Thursday, June 30, 2011
Customer Service in 'Real Time'
1. Give a damn. And mean it
The foundation of any culture of listening – and in turn action – is simply caring. Take great interest in what your customers are saying, and demonstrate that interest publicly. Actively soliciting feedback from your customers in your store and on the web carries the sense that you are constantly striving to improve. Showcasing the ways that you make changes based on the feedback cements that idea. If you care about your customers, your customers are going to care about you.
2. Respond in real time
Your customers are INFINITELY connected. At any given point I can email, call, text, Facebook, Tweet or send up a good ol’ fashioned flare to someone that I’m trying to get in touch with. Why would paying customers not expect that same connectivity out of the businesses that they interact with? Your response time as a business is a direct indicator of how much you value your customer feedback. With each passing second, a wall is building up between you and your customer base that has expressed a certain level of dissatisfaction.
Further, while the ability of your customers to diffuse negative information about you increases, so does your risk for reputation hell. Each and every customer that you have now carries an audience with them. You can’t afford to have a single negative experience turn into the loss of hundreds of customers simply because you weren’t equipped to deal with customer feedback in a timely fashion.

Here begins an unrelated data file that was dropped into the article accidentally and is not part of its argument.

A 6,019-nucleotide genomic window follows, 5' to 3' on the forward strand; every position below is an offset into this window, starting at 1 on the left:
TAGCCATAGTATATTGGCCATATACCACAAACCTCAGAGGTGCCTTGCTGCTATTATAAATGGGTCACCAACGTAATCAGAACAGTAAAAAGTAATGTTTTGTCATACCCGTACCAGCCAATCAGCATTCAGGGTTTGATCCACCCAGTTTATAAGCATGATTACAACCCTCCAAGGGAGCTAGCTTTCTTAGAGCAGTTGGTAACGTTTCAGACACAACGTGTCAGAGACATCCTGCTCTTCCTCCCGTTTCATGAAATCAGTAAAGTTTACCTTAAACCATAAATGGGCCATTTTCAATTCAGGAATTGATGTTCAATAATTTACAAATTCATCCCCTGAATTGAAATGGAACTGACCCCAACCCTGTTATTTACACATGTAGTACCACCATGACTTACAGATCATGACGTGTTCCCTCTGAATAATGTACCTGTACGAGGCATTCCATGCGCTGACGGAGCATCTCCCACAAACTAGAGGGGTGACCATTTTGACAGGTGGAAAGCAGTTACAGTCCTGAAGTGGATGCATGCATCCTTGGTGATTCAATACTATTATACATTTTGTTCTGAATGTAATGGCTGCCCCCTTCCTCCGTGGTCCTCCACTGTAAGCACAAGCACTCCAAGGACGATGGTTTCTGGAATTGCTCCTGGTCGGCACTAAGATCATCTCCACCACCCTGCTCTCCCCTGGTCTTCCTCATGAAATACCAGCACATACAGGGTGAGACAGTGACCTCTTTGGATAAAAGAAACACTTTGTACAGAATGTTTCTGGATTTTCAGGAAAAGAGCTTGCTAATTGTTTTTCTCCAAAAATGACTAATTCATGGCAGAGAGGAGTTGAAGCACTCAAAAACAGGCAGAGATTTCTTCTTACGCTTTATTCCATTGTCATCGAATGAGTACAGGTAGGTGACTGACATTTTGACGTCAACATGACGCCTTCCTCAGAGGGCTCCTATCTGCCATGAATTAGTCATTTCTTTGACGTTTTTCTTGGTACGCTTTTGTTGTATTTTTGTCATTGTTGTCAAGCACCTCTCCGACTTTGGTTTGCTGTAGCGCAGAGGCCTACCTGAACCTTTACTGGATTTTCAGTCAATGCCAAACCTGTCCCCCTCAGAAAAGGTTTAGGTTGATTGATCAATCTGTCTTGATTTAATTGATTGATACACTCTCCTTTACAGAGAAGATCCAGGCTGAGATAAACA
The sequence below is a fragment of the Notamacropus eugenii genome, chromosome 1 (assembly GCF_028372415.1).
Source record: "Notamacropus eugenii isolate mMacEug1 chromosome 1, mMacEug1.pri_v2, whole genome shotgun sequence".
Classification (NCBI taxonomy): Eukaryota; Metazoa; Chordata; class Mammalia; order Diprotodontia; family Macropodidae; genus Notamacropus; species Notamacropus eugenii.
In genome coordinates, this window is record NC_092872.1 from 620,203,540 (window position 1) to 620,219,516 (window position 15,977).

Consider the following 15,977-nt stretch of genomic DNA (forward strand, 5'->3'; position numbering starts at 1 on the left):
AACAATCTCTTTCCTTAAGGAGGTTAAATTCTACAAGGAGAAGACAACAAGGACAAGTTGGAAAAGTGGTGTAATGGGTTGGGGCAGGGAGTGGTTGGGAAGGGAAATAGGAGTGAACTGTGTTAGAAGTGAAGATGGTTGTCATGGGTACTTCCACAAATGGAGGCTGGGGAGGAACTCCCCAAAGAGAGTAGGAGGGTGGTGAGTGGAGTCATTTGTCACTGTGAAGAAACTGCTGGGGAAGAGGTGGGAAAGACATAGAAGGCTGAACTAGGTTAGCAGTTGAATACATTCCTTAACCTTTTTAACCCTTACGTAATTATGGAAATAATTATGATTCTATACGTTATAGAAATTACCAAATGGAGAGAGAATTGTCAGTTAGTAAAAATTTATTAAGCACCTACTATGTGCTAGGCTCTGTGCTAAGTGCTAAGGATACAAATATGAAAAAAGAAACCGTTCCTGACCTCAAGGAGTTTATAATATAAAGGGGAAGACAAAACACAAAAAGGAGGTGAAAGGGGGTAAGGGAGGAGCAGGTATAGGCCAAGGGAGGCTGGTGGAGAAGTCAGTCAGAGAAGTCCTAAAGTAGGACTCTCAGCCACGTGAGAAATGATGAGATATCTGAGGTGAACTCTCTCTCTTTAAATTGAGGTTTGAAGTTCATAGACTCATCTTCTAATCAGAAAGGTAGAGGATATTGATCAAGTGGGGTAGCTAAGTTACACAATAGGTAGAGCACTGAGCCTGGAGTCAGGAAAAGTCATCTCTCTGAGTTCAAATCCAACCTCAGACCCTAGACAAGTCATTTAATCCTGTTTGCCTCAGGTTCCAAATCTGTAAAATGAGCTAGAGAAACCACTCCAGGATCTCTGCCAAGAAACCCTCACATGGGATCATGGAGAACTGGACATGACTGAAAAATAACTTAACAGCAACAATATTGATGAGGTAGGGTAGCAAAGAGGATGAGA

3. Offer to make it better – yes, even if it’s not your fault
Anytime you receive negative feedback, you have the ability to showcase your businesses’ ability to go above and beyond to satisfy customers. In many of these situations the customer doesn’t necessarily deserve it, but that’s not the point. You have to account for the larger picture. Going above and beyond for one customer can touch far more potential customers and drastically improve your brand’s perception in ways that no other marketing tactic can. It’s not about that single customer at that specific point in time; it’s about using that situation to create a customer-oriented stigma for your brand. In a sense, these are investment opportunities with the potential for huge return.
4. Follow-up (The extra mile)
After you’ve immediately addressed and remedied the situation with your customers, follow-up. Ensure that you’ve rectified it not only your mind, but theirs, and let them know how much you’d like their business in the future. This gesture shows your customers just how committed you are to their long-term business. It also demonstrates the extraordinary effort you made to keep a customer happy – an action that should win back multiple customers.
There certainly is no magic pill that makes negative feedback sting any less, but by acknowledging it for what it really is, and creating a culture that embraces all types of feedback, you can dramatically curtail the instances of negative feedback and ensure that you’re turning each customer into a living, breathing billboard for your brand.